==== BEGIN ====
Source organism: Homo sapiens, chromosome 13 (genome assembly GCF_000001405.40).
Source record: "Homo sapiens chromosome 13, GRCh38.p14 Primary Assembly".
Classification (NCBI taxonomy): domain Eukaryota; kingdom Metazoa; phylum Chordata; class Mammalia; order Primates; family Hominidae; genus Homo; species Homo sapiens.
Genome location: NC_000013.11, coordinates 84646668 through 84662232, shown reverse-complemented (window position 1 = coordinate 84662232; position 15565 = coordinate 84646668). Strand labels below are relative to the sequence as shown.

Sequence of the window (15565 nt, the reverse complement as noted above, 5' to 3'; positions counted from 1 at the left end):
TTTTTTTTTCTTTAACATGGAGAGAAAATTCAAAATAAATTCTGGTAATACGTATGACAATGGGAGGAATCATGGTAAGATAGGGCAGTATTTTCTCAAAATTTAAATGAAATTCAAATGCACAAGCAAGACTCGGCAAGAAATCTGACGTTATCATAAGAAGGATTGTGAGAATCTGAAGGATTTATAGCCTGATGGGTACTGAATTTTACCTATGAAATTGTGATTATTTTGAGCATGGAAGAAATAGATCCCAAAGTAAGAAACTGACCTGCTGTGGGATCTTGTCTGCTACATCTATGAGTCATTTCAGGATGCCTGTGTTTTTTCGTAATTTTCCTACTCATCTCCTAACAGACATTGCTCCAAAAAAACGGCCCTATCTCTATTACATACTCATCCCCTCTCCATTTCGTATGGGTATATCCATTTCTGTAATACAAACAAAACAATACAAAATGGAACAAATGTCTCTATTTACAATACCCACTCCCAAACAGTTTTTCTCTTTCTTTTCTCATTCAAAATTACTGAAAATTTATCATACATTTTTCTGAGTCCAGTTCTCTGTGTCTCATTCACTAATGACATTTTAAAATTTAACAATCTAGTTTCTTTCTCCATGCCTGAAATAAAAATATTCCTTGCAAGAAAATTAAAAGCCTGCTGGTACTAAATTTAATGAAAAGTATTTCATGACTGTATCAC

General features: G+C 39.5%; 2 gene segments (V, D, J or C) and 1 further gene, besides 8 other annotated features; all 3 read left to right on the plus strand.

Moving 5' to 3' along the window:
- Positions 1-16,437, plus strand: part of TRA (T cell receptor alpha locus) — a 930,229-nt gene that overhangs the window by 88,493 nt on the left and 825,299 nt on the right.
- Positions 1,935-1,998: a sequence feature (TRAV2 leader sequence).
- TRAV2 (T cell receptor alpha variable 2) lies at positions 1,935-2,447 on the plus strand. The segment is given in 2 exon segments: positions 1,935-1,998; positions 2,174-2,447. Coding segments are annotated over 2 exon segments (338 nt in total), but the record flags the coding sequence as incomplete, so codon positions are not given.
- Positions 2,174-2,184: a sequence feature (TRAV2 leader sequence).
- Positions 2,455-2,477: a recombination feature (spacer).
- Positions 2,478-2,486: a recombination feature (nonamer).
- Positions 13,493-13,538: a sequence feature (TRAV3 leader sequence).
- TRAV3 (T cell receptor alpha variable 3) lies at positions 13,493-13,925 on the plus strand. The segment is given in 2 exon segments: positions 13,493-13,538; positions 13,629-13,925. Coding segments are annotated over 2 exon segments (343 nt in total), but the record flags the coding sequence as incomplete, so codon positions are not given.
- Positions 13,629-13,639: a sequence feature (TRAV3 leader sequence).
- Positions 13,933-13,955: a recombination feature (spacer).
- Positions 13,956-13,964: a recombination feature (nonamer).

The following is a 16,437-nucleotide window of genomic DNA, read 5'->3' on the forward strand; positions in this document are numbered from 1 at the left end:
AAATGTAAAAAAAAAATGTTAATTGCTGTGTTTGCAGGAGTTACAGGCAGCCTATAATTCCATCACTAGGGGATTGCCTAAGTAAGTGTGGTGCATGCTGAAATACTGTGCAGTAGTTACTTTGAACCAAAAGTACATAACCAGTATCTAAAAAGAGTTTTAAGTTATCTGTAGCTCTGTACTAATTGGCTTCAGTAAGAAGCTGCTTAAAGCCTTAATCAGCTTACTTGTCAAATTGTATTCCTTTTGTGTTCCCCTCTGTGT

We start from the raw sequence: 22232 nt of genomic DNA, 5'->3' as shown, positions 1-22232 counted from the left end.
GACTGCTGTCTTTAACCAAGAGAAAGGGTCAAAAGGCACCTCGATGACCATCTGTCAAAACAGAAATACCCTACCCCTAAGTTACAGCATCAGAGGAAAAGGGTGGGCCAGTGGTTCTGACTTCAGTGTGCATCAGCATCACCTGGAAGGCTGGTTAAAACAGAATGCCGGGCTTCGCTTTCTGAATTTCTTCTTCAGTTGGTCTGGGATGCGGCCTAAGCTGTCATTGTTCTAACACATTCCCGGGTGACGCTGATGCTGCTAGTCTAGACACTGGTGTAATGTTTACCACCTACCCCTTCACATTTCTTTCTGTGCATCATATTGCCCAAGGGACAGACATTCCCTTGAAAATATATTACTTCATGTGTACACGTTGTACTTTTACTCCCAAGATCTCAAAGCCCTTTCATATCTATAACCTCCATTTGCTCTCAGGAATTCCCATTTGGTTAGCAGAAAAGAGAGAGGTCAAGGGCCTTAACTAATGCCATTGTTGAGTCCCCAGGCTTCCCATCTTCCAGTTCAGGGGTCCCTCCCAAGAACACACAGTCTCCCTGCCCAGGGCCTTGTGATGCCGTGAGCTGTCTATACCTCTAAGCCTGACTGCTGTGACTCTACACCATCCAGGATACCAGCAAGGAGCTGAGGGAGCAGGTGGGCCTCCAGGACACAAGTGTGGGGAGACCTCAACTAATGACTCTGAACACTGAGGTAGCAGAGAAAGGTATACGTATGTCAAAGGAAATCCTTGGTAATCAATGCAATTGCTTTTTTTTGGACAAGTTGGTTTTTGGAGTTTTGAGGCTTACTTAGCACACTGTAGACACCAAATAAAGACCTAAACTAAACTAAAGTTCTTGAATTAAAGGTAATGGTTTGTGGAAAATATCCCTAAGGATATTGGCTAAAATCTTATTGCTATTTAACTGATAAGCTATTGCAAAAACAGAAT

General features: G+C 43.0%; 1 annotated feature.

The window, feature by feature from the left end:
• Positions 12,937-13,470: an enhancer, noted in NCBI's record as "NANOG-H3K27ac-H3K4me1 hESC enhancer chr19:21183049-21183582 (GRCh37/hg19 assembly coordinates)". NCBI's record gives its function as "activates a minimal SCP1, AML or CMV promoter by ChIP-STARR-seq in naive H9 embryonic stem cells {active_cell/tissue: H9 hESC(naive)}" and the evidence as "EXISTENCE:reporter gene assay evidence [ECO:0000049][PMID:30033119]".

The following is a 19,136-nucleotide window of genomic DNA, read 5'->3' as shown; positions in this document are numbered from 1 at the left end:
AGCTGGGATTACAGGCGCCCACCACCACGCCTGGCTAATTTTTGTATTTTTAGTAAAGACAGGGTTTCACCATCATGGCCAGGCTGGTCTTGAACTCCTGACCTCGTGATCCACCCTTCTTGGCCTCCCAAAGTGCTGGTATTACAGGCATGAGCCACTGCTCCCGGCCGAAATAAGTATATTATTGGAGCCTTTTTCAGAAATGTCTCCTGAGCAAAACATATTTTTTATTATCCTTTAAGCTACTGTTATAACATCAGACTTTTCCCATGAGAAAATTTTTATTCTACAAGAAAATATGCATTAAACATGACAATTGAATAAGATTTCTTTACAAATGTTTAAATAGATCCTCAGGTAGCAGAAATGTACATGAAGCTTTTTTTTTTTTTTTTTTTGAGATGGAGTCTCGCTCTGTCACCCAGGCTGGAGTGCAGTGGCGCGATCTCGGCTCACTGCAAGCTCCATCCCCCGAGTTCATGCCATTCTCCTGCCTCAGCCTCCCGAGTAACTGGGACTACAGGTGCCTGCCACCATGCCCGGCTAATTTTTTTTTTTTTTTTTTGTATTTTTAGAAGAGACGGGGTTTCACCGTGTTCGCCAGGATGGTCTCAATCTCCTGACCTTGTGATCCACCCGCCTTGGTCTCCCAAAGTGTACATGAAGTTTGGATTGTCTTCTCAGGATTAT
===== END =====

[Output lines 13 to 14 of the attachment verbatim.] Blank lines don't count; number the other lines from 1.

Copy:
- Positions 2,455-2,477: a recombination feature (spacer).
- Positions 2,478-2,486: a recombination feature (nonamer).